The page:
BOSTON, Mass.(State House News Service)-Latinos in Massachusetts are significantly less likely to access mental health treatment than blacks, whites and Asians, according to researchers who suggest underlying factors could contribute to racial disparities in behavioral health treatment.
Speaking Thursday to health care professionals at the Omni Parker House, Margarita Alegria, director of the Center on Multicultural Mental Health Research at Cambridge Health Alliance and co-author of a new report, recommended increasing the amount of substance abuse treatment, encouraging psychiatrists to accept Medicaid patients and allowing interstate professional licensure to increase competition.
Non-English speakers encounter language barriers when they attempt to seek treatment, said Alegria, who said she had heard of people driving out-of-state because of the stigma of seeking mental health services.
“We have a lot of segregation in Massachusetts, and it sometimes concentrates risk factors,” said Alegria.
The report, presented by the Massachusetts Health Policy Forum, found that 29.2 percent of Latino adults with mental illness received treatment compared to 51.5 percent of whites. Blacks and Asians had slightly lower rates of treatment than whites. The disparities are greater in the United States as a whole.
“Racial and ethnic minority populations are much more likely to be concentrated in high-poverty neighborhoods with low resources and few opportunities, which can contribute to behavioral health disparities,” said the report, a 53-page document assembled with support from Blue Cross Blue Shield Foundation of Massachusetts and the Harvard Pilgrim Health Care Foundation.
The report also noted the proportion of blacks and Latinos in the Massachusetts prison population is two to three times higher than their proportion of the population as a whole. Massachusetts Health Policy Forum Chairman Philip Johnston said, “The jails have become the sort of successors to what the state hospitals used to be.”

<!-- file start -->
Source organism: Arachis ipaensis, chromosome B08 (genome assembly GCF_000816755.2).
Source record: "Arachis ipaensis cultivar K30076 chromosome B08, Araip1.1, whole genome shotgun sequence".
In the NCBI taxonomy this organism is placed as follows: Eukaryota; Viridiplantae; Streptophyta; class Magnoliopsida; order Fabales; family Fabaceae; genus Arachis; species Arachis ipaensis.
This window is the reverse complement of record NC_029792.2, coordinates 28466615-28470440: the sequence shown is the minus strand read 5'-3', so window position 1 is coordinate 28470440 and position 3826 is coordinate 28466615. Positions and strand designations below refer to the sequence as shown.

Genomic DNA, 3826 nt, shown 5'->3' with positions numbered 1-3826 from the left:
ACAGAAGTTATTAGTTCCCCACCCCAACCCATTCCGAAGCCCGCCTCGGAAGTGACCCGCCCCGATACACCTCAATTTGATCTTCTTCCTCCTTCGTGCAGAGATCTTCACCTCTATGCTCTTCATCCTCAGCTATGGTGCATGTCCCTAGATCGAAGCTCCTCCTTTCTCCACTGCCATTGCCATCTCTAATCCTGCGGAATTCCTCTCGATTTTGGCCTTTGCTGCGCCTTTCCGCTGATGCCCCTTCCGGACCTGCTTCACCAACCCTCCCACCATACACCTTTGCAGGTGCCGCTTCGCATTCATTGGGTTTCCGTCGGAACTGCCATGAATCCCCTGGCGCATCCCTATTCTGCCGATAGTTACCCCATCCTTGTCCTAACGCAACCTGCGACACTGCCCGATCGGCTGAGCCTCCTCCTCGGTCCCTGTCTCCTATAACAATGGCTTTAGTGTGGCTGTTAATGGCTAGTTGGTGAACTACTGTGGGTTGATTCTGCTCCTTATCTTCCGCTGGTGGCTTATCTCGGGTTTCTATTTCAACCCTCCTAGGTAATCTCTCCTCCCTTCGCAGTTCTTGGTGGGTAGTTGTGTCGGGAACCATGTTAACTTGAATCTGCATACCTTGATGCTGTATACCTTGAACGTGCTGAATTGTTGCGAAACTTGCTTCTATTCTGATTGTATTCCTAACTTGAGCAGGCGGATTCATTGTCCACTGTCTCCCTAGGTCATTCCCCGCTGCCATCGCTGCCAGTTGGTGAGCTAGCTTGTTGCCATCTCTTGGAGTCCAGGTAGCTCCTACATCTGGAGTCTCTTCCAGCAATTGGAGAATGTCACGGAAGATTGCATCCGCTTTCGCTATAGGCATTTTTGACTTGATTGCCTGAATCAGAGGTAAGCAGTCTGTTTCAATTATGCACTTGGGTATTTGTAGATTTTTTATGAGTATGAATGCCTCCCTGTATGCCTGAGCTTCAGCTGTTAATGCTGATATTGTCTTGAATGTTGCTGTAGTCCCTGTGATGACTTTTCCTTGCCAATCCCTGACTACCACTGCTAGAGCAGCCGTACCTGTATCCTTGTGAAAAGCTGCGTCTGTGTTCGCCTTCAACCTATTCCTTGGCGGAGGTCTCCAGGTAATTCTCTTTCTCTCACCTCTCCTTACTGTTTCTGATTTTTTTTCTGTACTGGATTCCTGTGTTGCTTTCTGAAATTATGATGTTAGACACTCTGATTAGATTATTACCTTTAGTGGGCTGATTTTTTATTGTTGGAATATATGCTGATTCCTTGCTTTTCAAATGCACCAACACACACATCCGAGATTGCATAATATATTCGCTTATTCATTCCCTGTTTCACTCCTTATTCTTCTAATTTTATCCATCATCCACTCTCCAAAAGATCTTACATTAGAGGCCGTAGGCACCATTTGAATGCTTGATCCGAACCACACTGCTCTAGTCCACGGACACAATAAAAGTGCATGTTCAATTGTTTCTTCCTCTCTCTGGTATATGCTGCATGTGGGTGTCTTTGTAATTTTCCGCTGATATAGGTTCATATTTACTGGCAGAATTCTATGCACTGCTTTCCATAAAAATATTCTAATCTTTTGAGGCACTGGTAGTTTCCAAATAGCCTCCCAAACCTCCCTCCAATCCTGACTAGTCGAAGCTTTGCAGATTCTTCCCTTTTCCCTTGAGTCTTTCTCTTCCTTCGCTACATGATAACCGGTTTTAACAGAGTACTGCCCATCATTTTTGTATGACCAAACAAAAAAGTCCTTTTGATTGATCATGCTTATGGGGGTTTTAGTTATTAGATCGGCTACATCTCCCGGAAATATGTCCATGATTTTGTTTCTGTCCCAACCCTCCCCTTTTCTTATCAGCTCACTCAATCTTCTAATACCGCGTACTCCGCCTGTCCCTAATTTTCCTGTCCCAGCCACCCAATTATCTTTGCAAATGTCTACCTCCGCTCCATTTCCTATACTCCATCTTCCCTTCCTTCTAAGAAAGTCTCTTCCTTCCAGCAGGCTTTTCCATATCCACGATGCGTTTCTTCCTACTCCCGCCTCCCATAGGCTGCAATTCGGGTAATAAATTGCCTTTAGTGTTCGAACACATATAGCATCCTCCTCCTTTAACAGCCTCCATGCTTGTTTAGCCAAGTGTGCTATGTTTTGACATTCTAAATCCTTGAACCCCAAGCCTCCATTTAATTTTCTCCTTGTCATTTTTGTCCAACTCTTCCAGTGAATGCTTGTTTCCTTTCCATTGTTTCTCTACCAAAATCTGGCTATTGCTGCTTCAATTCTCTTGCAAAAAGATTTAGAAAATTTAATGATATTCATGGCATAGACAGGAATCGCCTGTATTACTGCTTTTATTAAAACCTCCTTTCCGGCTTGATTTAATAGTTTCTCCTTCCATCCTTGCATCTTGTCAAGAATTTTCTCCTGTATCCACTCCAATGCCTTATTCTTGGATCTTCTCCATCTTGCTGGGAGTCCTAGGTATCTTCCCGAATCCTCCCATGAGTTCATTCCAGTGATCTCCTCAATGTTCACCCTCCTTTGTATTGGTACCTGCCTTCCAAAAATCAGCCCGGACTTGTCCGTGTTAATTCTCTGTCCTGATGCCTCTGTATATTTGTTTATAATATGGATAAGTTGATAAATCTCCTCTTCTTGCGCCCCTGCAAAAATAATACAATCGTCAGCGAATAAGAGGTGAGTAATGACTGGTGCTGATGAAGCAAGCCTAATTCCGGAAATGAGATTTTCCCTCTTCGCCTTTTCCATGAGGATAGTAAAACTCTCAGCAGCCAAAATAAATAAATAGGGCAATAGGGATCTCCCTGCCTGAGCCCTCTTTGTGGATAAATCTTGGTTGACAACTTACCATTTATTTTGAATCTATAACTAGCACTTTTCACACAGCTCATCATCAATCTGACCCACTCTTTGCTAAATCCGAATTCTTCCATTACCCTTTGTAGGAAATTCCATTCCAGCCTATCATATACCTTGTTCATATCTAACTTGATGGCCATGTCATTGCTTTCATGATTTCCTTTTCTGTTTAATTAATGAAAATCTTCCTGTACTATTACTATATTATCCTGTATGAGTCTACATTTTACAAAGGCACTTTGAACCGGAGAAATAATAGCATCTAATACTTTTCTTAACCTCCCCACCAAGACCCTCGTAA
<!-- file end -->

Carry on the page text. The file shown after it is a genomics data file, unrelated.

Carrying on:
The report recommended increasing the premium payments to providers who treat Medicaid patients and suggested “a system of feedback” for both patients and their health care providers.
Department of Mental Health Commissioner Marcia Fowler said a black man and a white man could go to the same clinic and each receive a “different diagnosis, different course of treatment.”
Fowler said there are “gaps in our insurance coverage,” including among immigrants, and she recommended pediatricians and primary care doctors screen for behavioral health, and advocated for more “diversion” programs in the justice system, steering people away from prison. Fowler said the majority of people participating in special drug and mental health courts are white.
Dr. David Takeuchi, a professor at Boston College School of Social Work, said that immigrants generally have lower rates of behavioral health problems, but subsequent generations have higher rates more on par with U.S.-born whites. Takeuchi also said even though mental health treatment outcomes for whites are better “their outcomes are also poor.”
Takeuchi also said Marylou Sudders would have been at the forum if not for her recent selection as Governor-elect Charlie Baker’s secretary of Health and Human Services. Sudders, the former commissioner of DMH, frequently discusses the need for better behavioral health treatment.
Alegria also said community health clinics are “missing a lot of the population,” including young men, and also said health providers should recognize their “bias blind spot.”
Benjamin Cook, who worked on the paper with Alegria, said whites use cocaine, hallucinogens and marijuana at higher rates than other racial groups, and across the country white people have a higher incidence of mental illness.
The report found white and black people in Massachusetts have a similar rate of depression diagnosis, about 20 percent, while the rate for Latinos was 26.3 percent in 2012, and the rate for Asians was only 5.4 percent. Blacks and Latinos had higher reports of “poor” mental health.
Massachusetts Behavioral Health Partnership Medical Director of Integration Nancy Norman said that data can be interpreted in various ways by different people, and said people should be educated by their own experiences.
“It is really important to listen to anecdotes, and they do matter,” Norman said.